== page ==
Halal Certification in Indonesia was way below the level of Muslim populated Southeast Asian countries. Data of National Boar of Standardization [BSN] had it that halal certification in Indonesia was let than 20% while in Malaysia it was above 90%. Head of BSN Bambang Prasetya stated in Jakarta on Monday [10/3] that toward free market era, invasion of halal products from abroad was heightening including from non-Muslim countries. Unfortunately so far one of Indonesia’s fortress of certification was still vulnerable.
Bambang rated that to enhance halal certification to play catch up with other countries, the body which issued certificate must be part of the Government, not Non Governmental Organization [NGO] of limited budget. The discussion over the Bill of Halal Products Assurance [JPH] had bin hanging on for 9 years due to disagreement between the ministry of religious Affairs and the Indonesia Council of Ulama [MUI]. And yet, Bambang said, that finalization of Halal certification was a pressing necessity toward ASEAN free market era.
Bambang stated that low halal certification figures in Indonesia was triggered by minimum consumer’s awareness of the importance of accountable halal lable. Halal certification, he said, was more than just formality but it consistently informed the consumers that the product was Halal. He disclosed that quite frequently Indonesian food products were rejected in Muslim countries due to doubted halal certificate. Businesspeople demanded that the existing accredited Halal Certification Body released products which were Halal and competitive abroad.
He disclosed that in Indonesia, Halal certification was issued by MUI since 2005 to end of 2011. The Board of Food, Medicine and Cosmetics certifies with products totaling 97,794 items from 3,561 companies. The figure was claimed to increase when combined with Halal certificates issued by LP-POM-MUI of the regions spread out in 33 provinces.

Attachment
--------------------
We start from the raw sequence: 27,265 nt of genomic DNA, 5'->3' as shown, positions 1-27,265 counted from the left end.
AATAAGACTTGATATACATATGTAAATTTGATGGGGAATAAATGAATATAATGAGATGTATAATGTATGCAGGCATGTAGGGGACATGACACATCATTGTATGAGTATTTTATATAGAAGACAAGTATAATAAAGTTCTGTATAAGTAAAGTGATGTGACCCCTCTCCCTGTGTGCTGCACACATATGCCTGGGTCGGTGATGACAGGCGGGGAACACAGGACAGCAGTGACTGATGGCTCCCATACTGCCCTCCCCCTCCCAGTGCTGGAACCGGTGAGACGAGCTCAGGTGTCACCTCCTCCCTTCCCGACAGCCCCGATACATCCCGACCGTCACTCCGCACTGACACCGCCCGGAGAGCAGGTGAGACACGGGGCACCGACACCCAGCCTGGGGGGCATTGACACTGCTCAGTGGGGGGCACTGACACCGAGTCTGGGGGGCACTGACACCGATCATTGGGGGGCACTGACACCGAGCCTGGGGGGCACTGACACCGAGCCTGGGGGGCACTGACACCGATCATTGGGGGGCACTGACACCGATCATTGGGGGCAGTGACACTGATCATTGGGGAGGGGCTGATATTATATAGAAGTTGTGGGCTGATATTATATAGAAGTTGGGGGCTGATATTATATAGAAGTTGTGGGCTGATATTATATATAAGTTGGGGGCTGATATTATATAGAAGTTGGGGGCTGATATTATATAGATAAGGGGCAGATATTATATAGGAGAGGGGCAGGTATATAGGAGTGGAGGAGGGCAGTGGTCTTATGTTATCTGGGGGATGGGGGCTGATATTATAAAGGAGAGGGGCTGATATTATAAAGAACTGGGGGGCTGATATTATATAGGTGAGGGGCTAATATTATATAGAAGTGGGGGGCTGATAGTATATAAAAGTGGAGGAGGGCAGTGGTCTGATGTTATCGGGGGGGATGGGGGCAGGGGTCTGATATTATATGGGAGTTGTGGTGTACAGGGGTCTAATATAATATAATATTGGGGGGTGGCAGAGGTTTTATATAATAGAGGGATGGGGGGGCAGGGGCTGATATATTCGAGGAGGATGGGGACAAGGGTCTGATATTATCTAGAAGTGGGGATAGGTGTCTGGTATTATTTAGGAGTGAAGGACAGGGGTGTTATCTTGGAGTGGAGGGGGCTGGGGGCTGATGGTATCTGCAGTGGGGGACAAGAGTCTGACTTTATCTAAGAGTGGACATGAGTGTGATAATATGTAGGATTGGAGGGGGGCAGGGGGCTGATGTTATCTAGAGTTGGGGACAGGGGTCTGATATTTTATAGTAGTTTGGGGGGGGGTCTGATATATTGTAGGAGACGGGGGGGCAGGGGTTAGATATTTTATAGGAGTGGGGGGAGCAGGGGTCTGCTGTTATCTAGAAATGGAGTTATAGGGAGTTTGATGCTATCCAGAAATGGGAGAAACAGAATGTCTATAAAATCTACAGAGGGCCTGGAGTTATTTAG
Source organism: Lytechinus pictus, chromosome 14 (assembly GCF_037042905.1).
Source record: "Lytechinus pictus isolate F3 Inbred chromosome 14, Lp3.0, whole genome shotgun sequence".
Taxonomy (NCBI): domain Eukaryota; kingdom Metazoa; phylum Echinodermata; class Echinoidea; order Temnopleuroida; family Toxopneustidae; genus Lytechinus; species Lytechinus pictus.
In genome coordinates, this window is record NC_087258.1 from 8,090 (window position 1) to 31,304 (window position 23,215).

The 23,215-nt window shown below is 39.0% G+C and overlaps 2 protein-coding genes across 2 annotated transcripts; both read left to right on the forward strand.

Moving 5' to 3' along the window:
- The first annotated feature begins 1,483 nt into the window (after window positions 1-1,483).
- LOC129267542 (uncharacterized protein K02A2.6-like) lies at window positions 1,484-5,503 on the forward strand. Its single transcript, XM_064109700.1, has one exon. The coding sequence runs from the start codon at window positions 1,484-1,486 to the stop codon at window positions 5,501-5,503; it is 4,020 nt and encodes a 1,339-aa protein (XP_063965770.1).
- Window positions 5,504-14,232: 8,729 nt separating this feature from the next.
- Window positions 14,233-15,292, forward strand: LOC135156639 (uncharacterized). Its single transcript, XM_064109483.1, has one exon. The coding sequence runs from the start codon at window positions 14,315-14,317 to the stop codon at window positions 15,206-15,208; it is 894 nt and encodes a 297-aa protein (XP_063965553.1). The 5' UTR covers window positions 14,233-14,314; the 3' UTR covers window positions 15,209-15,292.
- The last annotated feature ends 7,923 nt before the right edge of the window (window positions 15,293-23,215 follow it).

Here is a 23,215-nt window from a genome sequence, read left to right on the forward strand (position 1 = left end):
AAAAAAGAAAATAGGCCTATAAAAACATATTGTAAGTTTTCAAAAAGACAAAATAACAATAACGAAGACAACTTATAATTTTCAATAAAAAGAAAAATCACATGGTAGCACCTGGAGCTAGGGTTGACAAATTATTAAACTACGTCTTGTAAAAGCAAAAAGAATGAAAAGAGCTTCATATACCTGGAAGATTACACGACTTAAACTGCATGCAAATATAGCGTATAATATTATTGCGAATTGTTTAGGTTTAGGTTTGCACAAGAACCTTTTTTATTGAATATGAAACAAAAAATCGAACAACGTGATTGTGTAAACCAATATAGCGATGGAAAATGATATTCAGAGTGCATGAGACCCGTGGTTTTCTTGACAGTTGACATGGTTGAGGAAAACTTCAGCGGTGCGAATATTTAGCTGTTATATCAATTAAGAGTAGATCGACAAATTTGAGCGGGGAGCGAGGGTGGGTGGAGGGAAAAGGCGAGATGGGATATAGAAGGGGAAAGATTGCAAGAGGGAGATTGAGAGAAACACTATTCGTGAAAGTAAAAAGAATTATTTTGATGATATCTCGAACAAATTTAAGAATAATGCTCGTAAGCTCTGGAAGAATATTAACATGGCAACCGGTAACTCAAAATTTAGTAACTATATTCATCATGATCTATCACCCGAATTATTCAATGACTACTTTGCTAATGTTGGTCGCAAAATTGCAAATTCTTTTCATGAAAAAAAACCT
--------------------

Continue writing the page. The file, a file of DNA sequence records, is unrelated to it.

In the past 5 years LLPOM-MUI had issued 13,136 Halal certificates of total products circulated istered 175.157 products of which around 103,382 products or around 59.01% had pockted MUI’s Halal Certificate.
Meanwhile the F&B industry circles demanded that evaluation of Halal products must refer to Mutal Recognized Agreement [MRA]. The reason was that each country had different criteria of the Halalness of a products. Secretary General of GAPPMI Franky Sibarani said that the definition of Halal might be different with each country.
Franky said that since the very beginning he proposed halal labeling not to be compulsory but poluntary. Although voluntary, it did not mean that the F&B products without halal label were presumably un Halal. He feared that compulsory but voluntary. Although voluntary, it did not mean that the F&B products of the small industry.
Franky rated that labeling of Halal Certificate for F&B products made local F&B products lose compepetion against imported products. Moreover toward AEC 2015, Halal labeling on products would be subject of long debates among international F&B producers.
GAPPMI rated that halal labeling of products in company could not be forced. The bill for Halal Guarantee of Products [JPH] was never passed so far. The reason was tug-of-war still going on between Government and House. Parliament demanded authority to be given to MUI, while the Government because MUI was not part of the Government. He stated that F&B producers under GAPPMI had mostly applied for Halal certificate. From the Marketing viewpoint labeling of Halal would be well accepted by the Indonesian people who were mostly Muslims. (SS)
Business New - March 14, 2014